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Where, Oh Where Has All the Love Gone?

love

Was that or was that not an awesome interview with Jennifer Estep? You guys were great to come out and comment. Don’t go too far away, we still have The Bloggers Book Fair and the Paranormal Nights Blog Hop. Not to mention, I have the wickedly exciting Kallypso Masters and Trish McCallan coming to visit towards the end of July, beginning of August.

So this week we’re back to regular programming and I thought I’d touch on a topic I’ve been thinking about forever…how vital is romance to your Paranormal or Urban Fantasy reads?

For those who follow on a regular basis, you know that SHADOW’S MOON, the third title in my Kyn Kronicles, is a finalist in the 2013 RWA (Romance Writers of America) Golden Claddagh Contest for their FF&P category. I’m totally humbled to be nominated with some really, fantastic authors and can’t wait for the winner to be announced on 7/18/13.

Granted, SHADOW’S MOON, can not be confused for anything other than what it is: Paranormal Romance (ParaRom). The main story arc centers around Xander and Warrick’s relationship, and the secondary arc continues with the upheaval in the Kyn world.  Since romance took most of the stage in this one, it got tagged as a ParaRom. Which worked well for getting it into unpublished novel contests.

Yet,  let’s go back to SHADOW’S EDGE, my first book.  Like many newbie writers out there, I had to figure out exactly what my book was before I could even begin the hunt for a publisher or agent.  It was actually fairly simple since the romance in that book was hinted at, but the main thrust (no pun intended) was the unraveling of who was killing off the Kyn and why.  It is straight up Urban Fantasy (UF)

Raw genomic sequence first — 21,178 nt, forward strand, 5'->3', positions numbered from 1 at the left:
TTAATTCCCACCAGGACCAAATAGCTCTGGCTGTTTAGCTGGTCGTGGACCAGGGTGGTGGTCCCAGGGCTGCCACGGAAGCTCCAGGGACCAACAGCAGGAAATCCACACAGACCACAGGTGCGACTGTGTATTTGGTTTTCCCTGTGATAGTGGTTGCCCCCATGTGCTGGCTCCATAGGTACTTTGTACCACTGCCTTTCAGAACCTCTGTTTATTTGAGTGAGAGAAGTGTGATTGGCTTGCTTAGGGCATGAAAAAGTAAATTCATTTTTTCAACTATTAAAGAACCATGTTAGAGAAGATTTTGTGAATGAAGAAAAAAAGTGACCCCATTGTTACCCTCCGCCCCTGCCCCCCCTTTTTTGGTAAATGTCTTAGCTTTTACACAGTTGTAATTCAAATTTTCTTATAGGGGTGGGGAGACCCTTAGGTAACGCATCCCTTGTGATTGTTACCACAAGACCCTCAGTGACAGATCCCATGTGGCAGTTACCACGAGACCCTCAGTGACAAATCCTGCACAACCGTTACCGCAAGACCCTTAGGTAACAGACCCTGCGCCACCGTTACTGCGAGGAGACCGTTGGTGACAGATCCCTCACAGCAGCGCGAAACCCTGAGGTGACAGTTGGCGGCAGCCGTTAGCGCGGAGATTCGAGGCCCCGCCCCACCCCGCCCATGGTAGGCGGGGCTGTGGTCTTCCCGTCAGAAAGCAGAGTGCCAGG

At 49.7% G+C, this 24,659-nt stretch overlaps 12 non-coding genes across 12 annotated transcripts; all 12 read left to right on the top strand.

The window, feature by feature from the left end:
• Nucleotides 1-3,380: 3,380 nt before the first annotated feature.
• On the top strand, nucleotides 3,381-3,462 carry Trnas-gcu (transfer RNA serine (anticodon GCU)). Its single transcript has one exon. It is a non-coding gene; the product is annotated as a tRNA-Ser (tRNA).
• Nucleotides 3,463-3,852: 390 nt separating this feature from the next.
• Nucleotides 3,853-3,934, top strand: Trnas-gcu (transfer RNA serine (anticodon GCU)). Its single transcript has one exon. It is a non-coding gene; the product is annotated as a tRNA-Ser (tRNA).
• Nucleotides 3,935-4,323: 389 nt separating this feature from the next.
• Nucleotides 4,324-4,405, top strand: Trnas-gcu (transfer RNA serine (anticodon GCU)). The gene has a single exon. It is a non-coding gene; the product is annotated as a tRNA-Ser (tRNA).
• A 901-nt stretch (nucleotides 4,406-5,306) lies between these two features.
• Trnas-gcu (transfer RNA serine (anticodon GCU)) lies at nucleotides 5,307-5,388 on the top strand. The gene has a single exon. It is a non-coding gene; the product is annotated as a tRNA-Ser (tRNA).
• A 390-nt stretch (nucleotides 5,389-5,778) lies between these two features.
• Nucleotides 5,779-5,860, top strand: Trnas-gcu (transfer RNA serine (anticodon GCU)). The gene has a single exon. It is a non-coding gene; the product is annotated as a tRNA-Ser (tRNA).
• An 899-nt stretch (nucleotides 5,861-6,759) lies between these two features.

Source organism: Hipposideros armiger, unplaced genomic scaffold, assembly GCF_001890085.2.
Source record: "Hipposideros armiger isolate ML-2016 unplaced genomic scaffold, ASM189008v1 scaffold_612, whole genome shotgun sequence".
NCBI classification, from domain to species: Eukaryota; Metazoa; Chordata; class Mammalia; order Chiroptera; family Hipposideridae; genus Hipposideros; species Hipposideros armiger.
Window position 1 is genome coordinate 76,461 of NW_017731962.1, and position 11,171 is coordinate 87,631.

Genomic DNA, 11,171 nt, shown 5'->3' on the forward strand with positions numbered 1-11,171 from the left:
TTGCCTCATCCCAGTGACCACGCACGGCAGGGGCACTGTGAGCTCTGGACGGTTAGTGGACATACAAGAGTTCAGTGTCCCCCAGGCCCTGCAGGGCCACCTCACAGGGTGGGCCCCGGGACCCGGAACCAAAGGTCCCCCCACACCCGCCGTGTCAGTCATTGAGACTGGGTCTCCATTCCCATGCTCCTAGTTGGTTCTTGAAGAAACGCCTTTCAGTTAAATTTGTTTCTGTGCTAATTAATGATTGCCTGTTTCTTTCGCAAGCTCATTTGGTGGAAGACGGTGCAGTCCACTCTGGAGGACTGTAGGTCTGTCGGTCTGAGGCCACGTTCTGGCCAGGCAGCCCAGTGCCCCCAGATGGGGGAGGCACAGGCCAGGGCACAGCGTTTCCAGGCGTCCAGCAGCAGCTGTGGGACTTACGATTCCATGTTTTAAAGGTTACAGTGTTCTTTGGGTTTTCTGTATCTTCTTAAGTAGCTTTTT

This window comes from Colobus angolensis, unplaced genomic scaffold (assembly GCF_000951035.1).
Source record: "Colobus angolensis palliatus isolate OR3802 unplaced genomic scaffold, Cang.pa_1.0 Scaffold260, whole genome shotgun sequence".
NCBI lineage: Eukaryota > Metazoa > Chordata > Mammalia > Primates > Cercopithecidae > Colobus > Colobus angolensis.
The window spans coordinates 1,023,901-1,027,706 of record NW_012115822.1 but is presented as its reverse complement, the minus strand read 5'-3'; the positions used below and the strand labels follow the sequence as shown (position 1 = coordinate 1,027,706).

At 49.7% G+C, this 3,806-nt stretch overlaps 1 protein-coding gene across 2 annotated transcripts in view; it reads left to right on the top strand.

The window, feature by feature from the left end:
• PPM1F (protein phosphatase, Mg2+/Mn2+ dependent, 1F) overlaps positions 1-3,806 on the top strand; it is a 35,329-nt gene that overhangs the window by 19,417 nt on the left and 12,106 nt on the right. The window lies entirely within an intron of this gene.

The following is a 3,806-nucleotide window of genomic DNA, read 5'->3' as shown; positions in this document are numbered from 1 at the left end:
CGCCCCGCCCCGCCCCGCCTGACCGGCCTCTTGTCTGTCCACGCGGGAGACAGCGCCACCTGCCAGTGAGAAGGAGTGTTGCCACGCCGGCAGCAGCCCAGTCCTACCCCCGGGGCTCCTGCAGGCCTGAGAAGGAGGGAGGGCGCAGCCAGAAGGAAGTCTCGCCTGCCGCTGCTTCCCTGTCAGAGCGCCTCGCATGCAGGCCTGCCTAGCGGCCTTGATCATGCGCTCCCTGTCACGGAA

Then I did SHADOW’S SOUL, the second book in the series.  I knew romance would play a bigger role because, let’s face it, Raine and Gavin needed some special alone time.  Yet, this is where I began to run  into problems.  The main story arc is all Urban Fantasy, yet the secondary is the deepening relationship between Raine and Gavin, a relationship that will in turn, impact those around them.  So was it UF or ParaRom?  I ended up straddling that line and sent it out as UF or Paranormal with Romantic Elements.

Let’s be honest, it could have gone either way-UF or ParaRom.   I stuck with my middle of the street label because I knew that the romance was secondary to the main plot.

Was that the only reason?

Umm, no.  Here’s the thing, there are tons of great sources out there for writers in every genre.  However, I’m finding most of the places, contests, blog hops, etc. I ended up joining their main focus is romance.  It has led me to wonder, has romance invaded every genre?

My current WIP is a Paranormal suspense.  Is there romance in it? Yep, but it’s a very secondary part of the story.  The main story centers around my main character discovering exactly who she is and what she is capable of as she tracks down a killer.

Could I do more romance in it and then send it out into the very popular Paranormal Romantic Suspense market? Probably.  I’ve chosen not too.  Not because I’m against writing romances. Heck, they’re one of my favorite genres to read and judging how much romance is attached to every genre, they’re everyone else’s favorites too.  The thing is, I really like having more to my stories than the relationships between the two main characters.  I enjoy creating detailed worlds with various story arcs and subplots.  But trying to find the write support groups, contests, blog hops is difficult.

When your book crosses genre lines, you run the risk of presenting it incorrectly to your audiences.  And sometimes audiences are not forgiving.  They don’t want you to waste their time. How does a writer avoid this?

Answer IMHO, you don’t.  When your story begins to blur genre lines, you have to decide how you want it presented.  Is it an Urban Fantasy with some romantic elements? Is it a Paranormal Romance? Is it Romantic Suspense? Is it Paranormal Suspense with romantic elements?

In this day and age of labels, perhaps we’ve gone too far in trying to label our genres.

Maybe it would be easier if I just keep it to one word?

Fantasy.

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